The last few weeks have been quite … tiresome. I honestly can’t wrap my head around everything that has transpired, but highlights of this include:
- putting together a major piece of the dissertation puzzle with a recent, overwhelming, and exciting research project
- moving from Houghton to Hancock into a much better, bigger, and comfortable living space
- preparing for the Graduate Education Day Summit at Michigan’s State Capitol
- running a 30-miler
Along with other life things [including getting a load of bad news from my family about friends that were involved in an accident], I am surprised that I am not having too hard of a time keeping up.
We joke in our lab about the need for having personal assistants (seriously, do any of you have personal assistants?!). I have been (more frequently) getting the feeling of being overwhelmed but it goes in waves. One minute I am doing alright, the next I want to cry because I have five things that need to be done simultaneously in five different labs. But, I have learned a few things over the last few weeks (years, even) that have helped me deal with the ebbing and gushing rapids of grad school:
- Prioritize: When I have media that needs collected and samples than need decalcifying, I do the more time-dependent one first. If it takes me an hour, I’m not as anxious because I know the decalcification is not so time crucial.
- Map out the plan: I use a carbon copy lab notebook, and I try to spend a fair bit of time prior to experiments to map out what I want to making tables (neat and clean, using a ruler), using different colored pens (easy to see/highlight important steps) and fill-in-the-blank style worksheets. Not only does it help make data collection go smoother (I don’t forget to write something down because I was go-go-go during the experiment) but it also helps me mentally run through my experiments before actually performing them. Writing something down helps it sink in to my brain a lot easier than just reading through.
- Ask for help: If there is something small be essential that needs to be done (like charging the Dremel or downloading photos from the camera to the shared lab hard-drive so you can look at them later), asking someone else to help is not a bad idea. These are tasks that can lead to overwhelming anxiety (say, if logging into your profile/h: drive takes five minutes longer than you can handle) and someone else who isn’t so anxious would probably be able to deal with easier. Plus, they are probably the one already logged onto the network.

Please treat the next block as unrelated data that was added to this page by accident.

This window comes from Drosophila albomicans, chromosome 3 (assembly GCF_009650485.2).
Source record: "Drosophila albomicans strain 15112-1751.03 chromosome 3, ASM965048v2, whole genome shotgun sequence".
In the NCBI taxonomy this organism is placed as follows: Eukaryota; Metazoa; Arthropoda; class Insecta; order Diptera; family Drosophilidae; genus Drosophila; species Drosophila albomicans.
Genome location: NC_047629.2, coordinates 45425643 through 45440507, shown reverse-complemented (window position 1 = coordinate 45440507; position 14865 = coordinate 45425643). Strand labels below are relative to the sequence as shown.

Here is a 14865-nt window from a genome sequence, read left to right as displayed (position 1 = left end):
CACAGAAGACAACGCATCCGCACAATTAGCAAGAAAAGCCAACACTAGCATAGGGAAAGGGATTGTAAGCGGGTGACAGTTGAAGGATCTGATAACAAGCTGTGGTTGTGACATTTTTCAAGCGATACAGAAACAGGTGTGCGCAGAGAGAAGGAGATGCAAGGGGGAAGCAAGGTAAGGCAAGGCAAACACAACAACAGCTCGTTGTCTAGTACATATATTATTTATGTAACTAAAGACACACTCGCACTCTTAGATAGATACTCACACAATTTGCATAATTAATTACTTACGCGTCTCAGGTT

- Take a step back: Look at your results, even if you aren’t done with the project, and look at what you are discovering. Is there any technique you are using that isn’t working quite that well? Put a hold on data collections, if only for one day, to troubleshoot any issues you may have. For example, I was having serious issues with slicing thin sections of tissue using a diamond saw. So I took a day off, thought about what needed to be improved, and then went to the hardware store to scope out their adhesives. I found a solution that worked.
- Optimize your time: Have a ten minute chunk of time when something is incubating or adhesive is curing? Don’t check Facebook. Instead, do one of the menial tasks that might otherwise cause you anxiety later. Nothing is worse than thinking you are done for the day and ready to go home when you realize you forgot to swap out media or EDTA. And seriously, Facebook won’t miss you. No offense.